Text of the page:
A hand drawn map made by one of Sullivan’s troops detailing the path that the army took through the Honeoye and Canadice area. The dates on the map are in conflict with Sullivan’s report to Congress. I think the soldier marked dates for both the western and eastern travels on this map.
August 29: Battle of Newtown
September 5: Took village of Kendaia along the west shore of Seneca Lake. At this point in the campaign, Sullivan is moving at about 11 miles per day
September 10: Sullivan reaches Canandaigua
September 11: Sullivan reaches Honeoye
September 13: Boyd’s scouting force is nearly wiped out by an ambush, Boyd is missing
September 14: Army enters Geneseo: Genesee was a huge town and required nearly two days to raze. Crops were gathered into the huts before they were set on fire. Stores that could not be burned were hurriedly dumped into the river. Sullivan turned back at this point
September 17: Sullivan reaches Honeoye.
In the area of Hemlock and Canadice Lakes, they were moving East-West 9/11-9/14, spent 9/15 and 9/16 at Cuylerville (Geneseo), then moved West-East on 9/17. There are reports from members of the army that the West-East trip took 2 days instead of 1. Sullivan would then have arrived at Honeoye on 9/18.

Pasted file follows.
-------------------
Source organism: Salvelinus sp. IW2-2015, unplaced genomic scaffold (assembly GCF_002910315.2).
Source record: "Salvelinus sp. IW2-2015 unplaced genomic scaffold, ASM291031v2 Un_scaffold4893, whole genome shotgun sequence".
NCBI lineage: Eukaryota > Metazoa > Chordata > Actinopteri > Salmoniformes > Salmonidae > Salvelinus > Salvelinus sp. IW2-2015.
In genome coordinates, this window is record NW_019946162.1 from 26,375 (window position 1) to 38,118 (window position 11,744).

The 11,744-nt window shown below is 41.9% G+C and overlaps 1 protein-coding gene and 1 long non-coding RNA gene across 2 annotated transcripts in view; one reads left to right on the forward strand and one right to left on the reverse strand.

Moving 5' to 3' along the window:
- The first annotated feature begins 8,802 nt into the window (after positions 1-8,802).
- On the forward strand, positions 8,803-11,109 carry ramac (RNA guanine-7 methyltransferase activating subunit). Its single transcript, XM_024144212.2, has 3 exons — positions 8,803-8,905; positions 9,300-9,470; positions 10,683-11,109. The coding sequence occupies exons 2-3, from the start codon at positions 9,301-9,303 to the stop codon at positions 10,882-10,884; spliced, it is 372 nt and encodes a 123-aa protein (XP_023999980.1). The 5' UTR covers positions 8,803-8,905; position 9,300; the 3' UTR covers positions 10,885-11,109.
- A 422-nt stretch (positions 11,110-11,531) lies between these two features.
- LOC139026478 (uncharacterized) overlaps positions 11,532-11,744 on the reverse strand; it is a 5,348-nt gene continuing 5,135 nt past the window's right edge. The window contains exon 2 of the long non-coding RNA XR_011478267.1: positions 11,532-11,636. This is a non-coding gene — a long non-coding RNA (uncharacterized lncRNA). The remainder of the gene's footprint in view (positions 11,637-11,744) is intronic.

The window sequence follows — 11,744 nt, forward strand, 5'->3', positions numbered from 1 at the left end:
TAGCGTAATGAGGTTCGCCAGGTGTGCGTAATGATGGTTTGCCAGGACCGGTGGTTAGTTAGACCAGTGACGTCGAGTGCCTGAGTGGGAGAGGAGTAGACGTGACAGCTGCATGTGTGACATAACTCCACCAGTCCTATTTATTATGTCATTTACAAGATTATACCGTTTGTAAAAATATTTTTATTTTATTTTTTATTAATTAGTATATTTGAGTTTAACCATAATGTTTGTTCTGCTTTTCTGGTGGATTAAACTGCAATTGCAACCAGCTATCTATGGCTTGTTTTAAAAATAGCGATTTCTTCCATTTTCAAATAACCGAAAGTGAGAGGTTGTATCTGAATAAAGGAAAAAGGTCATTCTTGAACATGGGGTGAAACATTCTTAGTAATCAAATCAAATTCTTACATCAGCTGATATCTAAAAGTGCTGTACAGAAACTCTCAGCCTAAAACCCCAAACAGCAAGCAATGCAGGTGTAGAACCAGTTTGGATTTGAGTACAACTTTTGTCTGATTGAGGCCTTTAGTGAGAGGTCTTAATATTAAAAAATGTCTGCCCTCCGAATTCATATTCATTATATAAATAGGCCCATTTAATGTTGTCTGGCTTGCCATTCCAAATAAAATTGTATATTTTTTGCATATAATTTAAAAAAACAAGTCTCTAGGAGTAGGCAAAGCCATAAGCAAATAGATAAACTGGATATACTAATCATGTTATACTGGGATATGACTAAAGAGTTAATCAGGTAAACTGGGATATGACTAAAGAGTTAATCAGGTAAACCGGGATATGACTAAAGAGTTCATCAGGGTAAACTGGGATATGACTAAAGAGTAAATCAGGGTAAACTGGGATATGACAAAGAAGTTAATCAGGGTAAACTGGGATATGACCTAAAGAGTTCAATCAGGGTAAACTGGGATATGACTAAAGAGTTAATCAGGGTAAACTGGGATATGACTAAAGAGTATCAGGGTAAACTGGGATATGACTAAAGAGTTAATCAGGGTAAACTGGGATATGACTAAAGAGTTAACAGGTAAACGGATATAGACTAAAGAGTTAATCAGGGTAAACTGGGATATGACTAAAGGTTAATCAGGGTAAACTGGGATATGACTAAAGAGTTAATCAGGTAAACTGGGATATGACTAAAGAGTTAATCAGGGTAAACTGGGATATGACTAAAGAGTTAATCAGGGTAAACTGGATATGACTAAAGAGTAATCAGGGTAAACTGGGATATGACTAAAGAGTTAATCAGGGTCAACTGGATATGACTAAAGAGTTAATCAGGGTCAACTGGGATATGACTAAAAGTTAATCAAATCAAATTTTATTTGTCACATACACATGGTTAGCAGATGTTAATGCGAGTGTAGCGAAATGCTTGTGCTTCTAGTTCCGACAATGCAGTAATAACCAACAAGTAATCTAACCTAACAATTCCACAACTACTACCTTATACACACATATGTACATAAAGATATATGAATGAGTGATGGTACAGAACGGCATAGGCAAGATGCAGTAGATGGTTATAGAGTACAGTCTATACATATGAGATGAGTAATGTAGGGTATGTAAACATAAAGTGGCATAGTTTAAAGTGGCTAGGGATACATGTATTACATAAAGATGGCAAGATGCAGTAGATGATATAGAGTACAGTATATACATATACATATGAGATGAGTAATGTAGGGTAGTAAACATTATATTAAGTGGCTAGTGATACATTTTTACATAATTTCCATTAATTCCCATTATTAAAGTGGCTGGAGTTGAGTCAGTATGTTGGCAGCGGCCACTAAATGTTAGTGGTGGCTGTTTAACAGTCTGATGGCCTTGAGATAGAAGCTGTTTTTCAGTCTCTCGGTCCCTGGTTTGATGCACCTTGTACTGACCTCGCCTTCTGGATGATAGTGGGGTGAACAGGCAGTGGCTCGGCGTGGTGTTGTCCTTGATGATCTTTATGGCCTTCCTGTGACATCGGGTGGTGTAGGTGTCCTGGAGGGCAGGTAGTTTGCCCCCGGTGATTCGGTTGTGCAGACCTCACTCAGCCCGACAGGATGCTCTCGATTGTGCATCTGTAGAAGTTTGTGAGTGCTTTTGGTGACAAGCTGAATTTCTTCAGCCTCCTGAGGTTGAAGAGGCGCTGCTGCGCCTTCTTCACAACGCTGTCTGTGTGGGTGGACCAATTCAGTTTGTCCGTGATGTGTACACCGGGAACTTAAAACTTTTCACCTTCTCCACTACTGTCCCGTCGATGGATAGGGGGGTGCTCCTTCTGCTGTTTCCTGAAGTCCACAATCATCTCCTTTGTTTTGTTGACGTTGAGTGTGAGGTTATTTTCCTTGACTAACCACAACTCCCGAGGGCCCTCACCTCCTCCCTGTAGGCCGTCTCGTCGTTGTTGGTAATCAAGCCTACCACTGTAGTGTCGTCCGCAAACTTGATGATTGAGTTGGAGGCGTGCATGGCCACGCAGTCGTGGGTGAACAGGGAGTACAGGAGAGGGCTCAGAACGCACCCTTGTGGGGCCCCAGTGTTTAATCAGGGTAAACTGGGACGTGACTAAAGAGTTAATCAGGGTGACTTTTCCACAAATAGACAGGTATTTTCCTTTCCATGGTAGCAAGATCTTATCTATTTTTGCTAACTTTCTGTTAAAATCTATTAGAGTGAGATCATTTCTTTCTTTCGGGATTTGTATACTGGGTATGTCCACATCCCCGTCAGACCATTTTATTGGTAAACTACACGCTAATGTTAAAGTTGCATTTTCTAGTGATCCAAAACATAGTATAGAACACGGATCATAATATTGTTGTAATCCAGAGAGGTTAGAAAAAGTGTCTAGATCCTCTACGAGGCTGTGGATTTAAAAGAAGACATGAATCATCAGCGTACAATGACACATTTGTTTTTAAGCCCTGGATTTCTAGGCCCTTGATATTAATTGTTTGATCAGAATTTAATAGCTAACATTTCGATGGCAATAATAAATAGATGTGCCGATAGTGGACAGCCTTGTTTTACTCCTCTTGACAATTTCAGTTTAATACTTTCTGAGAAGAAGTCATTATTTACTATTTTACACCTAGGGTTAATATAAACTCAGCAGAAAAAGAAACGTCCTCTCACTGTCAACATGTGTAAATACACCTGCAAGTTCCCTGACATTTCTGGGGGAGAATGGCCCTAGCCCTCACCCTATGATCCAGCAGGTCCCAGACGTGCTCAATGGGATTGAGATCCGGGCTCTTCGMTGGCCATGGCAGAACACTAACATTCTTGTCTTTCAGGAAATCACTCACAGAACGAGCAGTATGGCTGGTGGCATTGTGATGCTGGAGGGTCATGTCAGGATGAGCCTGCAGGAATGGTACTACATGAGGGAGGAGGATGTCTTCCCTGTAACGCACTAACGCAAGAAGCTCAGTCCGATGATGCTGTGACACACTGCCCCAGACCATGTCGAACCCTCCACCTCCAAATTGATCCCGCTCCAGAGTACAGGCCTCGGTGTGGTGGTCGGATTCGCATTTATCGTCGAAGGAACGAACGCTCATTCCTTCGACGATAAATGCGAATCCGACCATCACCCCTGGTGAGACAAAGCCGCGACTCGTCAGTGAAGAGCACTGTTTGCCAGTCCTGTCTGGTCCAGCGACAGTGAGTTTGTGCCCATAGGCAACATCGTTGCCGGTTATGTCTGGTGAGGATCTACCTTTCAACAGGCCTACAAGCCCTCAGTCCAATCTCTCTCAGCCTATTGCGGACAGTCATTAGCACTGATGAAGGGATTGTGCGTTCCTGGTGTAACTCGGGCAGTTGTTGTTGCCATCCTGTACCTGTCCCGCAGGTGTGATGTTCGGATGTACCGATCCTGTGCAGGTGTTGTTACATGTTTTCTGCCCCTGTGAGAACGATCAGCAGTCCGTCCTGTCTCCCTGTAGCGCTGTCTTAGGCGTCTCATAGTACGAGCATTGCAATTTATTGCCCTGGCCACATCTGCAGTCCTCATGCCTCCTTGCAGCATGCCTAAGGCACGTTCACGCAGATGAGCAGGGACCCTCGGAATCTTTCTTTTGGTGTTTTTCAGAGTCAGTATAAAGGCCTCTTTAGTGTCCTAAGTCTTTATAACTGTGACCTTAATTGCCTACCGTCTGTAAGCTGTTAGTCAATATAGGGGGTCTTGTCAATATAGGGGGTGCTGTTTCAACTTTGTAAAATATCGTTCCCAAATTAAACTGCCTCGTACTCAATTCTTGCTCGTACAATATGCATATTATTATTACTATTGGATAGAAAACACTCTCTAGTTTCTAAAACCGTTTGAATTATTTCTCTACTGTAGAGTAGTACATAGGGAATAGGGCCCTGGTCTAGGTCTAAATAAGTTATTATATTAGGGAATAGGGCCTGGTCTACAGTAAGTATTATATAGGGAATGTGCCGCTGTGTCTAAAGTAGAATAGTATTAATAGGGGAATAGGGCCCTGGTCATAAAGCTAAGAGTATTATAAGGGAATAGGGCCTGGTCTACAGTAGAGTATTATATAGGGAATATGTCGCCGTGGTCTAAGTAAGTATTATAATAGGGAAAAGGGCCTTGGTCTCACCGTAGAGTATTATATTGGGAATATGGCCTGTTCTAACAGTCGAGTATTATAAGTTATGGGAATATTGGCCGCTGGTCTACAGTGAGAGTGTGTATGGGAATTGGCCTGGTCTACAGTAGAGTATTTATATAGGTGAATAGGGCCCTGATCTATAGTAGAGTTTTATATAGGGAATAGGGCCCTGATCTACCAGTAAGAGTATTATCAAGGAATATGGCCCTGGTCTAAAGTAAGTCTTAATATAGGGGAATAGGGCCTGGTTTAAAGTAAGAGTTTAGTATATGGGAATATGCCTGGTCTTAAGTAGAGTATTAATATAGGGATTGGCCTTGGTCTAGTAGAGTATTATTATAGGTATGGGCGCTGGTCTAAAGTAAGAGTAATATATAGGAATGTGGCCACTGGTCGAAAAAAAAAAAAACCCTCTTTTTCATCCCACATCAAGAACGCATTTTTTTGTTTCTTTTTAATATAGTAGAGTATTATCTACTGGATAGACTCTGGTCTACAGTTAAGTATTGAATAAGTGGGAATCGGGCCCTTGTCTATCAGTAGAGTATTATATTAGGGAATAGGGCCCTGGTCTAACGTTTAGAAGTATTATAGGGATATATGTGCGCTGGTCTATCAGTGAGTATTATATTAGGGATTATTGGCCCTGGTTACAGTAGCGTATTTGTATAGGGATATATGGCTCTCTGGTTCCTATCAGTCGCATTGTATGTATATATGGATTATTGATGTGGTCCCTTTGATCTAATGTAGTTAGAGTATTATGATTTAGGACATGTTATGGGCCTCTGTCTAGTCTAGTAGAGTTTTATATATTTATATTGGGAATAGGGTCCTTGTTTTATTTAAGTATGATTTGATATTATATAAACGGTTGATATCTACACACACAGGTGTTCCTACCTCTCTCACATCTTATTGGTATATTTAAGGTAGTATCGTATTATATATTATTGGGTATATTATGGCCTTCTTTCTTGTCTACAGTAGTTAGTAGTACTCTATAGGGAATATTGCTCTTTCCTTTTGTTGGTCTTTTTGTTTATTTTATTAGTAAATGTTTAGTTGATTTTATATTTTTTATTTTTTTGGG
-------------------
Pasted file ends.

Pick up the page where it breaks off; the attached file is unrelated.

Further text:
The campaign in western New York can be seen in some ways as a prototype for Sherman’s March to the sea 80 years later. At the time, warfare was considered to be a conflict between standing armies not a war waged against an entire population. In modern warfare, it’s common for an army to target civilians and cities, but that strategy was almost unheard of at the time of the Revolutionary War. In many ways, Sullivan’s campaign in western New York was a new strategic tactic. It was devised through necessity and the need to secure the western frontier against attack. British and Iroquois forces had been raiding settlements in New York State for several years before Sullivan arrived. His campaign reduced the fighting capacity of both the Iroquois and British at the expense of the civilian populations in his path. The Iroquois nation never recovered its full strength after this campaign. As European settlers moved into the frontier and displaced the native populations, the decline that had begun during the Revolutionary War continued until the reservation system was adopted in the 19th century. Today, the Iroquois Nation is composed mostly of small, separated enclaves surrounding the Eastern Great Lakes.